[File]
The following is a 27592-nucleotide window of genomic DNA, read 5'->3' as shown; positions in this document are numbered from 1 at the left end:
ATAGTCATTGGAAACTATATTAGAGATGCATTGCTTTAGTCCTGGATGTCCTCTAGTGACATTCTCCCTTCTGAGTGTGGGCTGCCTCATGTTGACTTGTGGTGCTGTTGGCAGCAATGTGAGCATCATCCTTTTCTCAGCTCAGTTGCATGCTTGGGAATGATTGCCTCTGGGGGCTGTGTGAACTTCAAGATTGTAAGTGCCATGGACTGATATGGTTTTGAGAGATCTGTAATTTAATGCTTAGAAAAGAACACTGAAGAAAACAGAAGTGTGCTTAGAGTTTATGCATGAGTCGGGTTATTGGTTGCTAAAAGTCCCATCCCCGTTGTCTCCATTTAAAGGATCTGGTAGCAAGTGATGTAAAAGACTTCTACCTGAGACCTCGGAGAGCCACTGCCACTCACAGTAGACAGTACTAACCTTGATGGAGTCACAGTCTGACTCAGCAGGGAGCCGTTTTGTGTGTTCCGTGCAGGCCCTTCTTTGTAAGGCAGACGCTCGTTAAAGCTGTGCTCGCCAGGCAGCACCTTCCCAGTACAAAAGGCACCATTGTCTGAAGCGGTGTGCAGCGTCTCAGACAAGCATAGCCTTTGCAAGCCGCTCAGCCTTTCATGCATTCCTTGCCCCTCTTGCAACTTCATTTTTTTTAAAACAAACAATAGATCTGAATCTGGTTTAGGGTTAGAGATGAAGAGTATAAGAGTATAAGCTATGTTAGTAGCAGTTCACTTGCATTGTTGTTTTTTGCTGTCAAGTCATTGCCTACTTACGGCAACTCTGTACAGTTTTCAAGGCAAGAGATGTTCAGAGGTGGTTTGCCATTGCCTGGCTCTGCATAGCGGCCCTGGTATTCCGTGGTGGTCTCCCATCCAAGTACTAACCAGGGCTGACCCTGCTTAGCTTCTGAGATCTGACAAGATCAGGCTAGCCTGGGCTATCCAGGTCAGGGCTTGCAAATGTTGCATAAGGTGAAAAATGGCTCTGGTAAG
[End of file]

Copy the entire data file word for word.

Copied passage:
The following is a 27592-nucleotide window of genomic DNA, read 5'->3' as shown; positions in this document are numbered from 1 at the left end:
ATAGTCATTGGAAACTATATTAGAGATGCATTGCTTTAGTCCTGGATGTCCTCTAGTGACATTCTCCCTTCTGAGTGTGGGCTGCCTCATGTTGACTTGTGGTGCTGTTGGCAGCAATGTGAGCATCATCCTTTTCTCAGCTCAGTTGCATGCTTGGGAATGATTGCCTCTGGGGGCTGTGTGAACTTCAAGATTGTAAGTGCCATGGACTGATATGGTTTTGAGAGATCTGTAATTTAATGCTTAGAAAAGAACACTGAAGAAAACAGAAGTGTGCTTAGAGTTTATGCATGAGTCGGGTTATTGGTTGCTAAAAGTCCCATCCCCGTTGTCTCCATTTAAAGGATCTGGTAGCAAGTGATGTAAAAGACTTCTACCTGAGACCTCGGAGAGCCACTGCCACTCACAGTAGACAGTACTAACCTTGATGGAGTCACAGTCTGACTCAGCAGGGAGCCGTTTTGTGTGTTCCGTGCAGGCCCTTCTTTGTAAGGCAGACGCTCGTTAAAGCTGTGCTCGCCAGGCAGCACCTTCCCAGTACAAAAGGCACCATTGTCTGAAGCGGTGTGCAGCGTCTCAGACAAGCATAGCCTTTGCAAGCCGCTCAGCCTTTCATGCATTCCTTGCCCCTCTTGCAACTTCATTTTTTTTAAAACAAACAATAGATCTGAATCTGGTTTAGGGTTAGAGATGAAGAGTATAAGAGTATAAGCTATGTTAGTAGCAGTTCACTTGCATTGTTGTTTTTTGCTGTCAAGTCATTGCCTACTTACGGCAACTCTGTACAGTTTTCAAGGCAAGAGATGTTCAGAGGTGGTTTGCCATTGCCTGGCTCTGCATAGCGGCCCTGGTATTCCGTGGTGGTCTCCCATCCAAGTACTAACCAGGGCTGACCCTGCTTAGCTTCTGAGATCTGACAAGATCAGGCTAGCCTGGGCTATCCAGGTCAGGGCTTGCAAATGTTGCATAAGGTGAAAAATGGCTCTGGTAAG